The constitution itself, we believe, must be made in the most democratic manner possible. To us, that can best be achieved through electing representatives to a constituent assembly with a mandate to draft the constitution. There are organizations that challenge the ANC's claim to be the most representative organization in the country. If that is true, let them prove their support at the ballot box.

To ensure that ordinary people are included in this process we are circulating and discussing our own constitutional proposals and draft bill of rights. We want these to be dis-cussed in all structures of our alliance—that is, the ANC, South African Communist Party, and Congress of South African Trade Unions, and amongst the people in general. That way, when people vote for the ANC to represent them. in a constituent assembly, they will know not only what the ANC stands for generally, but what type of constitution we want.

Naturally these constitutional proposals are subject to re-vision on the basis of our consultations with our membership, the rest of the alliance, and the public generally. We want to create a constitution that enjoys widespread support, loyalty, and respect. That can only be achieved if we really do go to the people.
In order to avoid these just demands, various attempts have been made to undermine and destabilize the ANC. The violence is the most serious, but there are other more insidious methods. At present there is an obsession in the press, amongst our political opponents, and many Western govern-ments with our alliance with the South African Communist Party. Newspapers continually carry speculations over the number of Communists on our National Executive and allege that we are being run by the Communist Party.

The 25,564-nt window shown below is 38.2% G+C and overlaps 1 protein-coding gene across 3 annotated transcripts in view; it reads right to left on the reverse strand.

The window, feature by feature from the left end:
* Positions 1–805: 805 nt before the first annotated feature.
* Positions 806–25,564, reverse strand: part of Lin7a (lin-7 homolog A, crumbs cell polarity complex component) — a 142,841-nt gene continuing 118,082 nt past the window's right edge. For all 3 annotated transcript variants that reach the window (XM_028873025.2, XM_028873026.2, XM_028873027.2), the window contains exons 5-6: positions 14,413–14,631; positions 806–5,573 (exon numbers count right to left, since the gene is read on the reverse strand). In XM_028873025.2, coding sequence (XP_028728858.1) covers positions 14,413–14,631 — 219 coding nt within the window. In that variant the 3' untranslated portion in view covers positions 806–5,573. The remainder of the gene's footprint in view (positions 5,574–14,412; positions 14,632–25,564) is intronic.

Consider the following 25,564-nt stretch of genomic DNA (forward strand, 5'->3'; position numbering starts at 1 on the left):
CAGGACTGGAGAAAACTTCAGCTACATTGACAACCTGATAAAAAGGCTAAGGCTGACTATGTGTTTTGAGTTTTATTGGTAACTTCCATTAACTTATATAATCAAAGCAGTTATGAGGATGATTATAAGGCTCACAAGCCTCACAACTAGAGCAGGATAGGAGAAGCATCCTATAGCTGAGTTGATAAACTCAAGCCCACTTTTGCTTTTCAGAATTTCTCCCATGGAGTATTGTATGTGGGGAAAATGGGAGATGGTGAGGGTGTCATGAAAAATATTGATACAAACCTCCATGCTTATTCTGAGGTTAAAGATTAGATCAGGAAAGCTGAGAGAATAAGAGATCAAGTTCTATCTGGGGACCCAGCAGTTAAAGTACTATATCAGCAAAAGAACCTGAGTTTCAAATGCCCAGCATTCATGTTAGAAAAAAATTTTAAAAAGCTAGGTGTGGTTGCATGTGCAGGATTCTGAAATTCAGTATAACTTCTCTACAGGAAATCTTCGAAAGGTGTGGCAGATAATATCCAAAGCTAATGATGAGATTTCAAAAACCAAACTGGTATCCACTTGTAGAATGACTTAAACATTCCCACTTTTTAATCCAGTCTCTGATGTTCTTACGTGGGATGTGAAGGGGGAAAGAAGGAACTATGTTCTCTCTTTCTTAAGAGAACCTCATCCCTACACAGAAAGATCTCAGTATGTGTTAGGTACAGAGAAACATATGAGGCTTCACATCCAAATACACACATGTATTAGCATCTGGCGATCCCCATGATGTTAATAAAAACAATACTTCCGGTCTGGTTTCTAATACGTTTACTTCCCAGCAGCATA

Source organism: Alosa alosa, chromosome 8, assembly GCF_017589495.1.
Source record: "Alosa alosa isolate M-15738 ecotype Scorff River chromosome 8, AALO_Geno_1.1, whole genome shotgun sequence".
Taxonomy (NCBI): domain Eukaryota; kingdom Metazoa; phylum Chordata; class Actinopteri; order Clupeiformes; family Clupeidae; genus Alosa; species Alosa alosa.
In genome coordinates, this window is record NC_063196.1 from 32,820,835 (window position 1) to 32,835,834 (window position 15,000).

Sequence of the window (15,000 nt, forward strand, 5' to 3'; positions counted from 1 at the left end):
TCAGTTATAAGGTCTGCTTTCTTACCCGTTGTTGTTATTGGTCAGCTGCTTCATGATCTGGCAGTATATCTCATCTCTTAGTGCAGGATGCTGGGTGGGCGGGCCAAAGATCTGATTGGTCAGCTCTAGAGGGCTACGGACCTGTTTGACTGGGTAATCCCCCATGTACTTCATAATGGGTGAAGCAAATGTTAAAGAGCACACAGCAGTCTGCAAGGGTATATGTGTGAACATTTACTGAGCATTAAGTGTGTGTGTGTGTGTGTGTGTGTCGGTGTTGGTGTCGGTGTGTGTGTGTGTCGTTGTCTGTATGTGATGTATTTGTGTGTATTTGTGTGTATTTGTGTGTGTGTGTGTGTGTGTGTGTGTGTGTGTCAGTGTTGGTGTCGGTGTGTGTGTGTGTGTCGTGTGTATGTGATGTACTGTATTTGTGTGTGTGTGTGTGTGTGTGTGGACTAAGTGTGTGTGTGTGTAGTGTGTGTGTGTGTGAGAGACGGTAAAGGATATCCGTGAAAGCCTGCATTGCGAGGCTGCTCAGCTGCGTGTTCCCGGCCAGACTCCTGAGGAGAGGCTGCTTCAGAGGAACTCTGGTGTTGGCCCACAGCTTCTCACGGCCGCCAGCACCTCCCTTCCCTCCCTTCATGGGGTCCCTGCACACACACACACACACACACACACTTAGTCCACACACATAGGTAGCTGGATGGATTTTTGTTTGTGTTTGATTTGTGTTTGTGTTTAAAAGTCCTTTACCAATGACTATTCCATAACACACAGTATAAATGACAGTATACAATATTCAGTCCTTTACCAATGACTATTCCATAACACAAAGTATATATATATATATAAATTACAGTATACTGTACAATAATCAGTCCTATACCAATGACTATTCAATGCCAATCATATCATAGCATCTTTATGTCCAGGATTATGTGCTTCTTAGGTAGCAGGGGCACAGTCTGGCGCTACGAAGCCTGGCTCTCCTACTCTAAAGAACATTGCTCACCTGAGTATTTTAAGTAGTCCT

The ANC is not a communist party but a broad liberation movement, including amongst its members Communists and non-Communists. Anyone who is a loyal member of the ANC, anyone who abides by the discipline and principles of the or-ganization, is entitled to belong to the organization.
Our relationship with the SACP as an organization is one of mutual respect. We unite with the SACP over common goals, but we respect one another's independence and separate identity. There has been no attempt whatsoever on the part of the SACP to subvert the ANC. On the contrary, we derive strength from the alliance.
We have no intention whatsoever of heeding the advice of those who suggest we should break from this alliance. Who is offering this unsolicited advice? In the main it is those who have never given us any assistance whatsoever. None of these advisers have ever made the sacrifices for our struggle that Communists have made. We are strengthened by this alliance. We shall make it even stronger.
We are in a phase of our struggle where victory is in sight. But we have to ensure that this victory is not snatched from us. We have to ensure that the racist regime feels maximum pressure right till the end and that it understands that it must give way, that the road to peace, freedom, and democracy is irresistible.
That is why sanctions must be maintained. This is not the time to reward the apartheid regime. Why should they be re-warded for repealing laws which form what is recognized as an international crime? Apartheid is still in place. The regime must be forced to dismantle it, and only when that process is irreversible can we start to think of lifting the pressure.

We are very concerned at the attitude that the Bush ad-ministration has taken on this matter. It was one of the few governments that was in regular touch with us over the ques-tion of sanctions, and we made it clear that lifting sanctions was premature. That administration nevertheless, without consulting us, merely informed us that American sanctions were to be lifted. We find that completely unacceptable.

It is in this context that we value our friendship with Cuba very, very much. When you, Comrade Fidel, yesterday said that our cause is your cause, I know that that sentiment came from the bottom of your heart and that that is the feel-ing of all the people of revolutionary Cuba.

You are with us because both of our organizations, the Communist Party of Cuba and the ANC, are fighting for the oppressed masses, to ensure that those who make the wealth enjoy its fruits. Your great apostle Jose Marti said, "With the poor people of this earth I want to share my fate."

We in the ANC will always stand with the poor and right- less. Not only do we stand with them. We will ensure sooner rather than later that they rule the land of their birth, that in the words of the Freedom Charter, "The people shall govern." And when that moment arrives, it will have been made possible not only by our efforts but through the solidarity, support, and encouragement of the great Cuban people.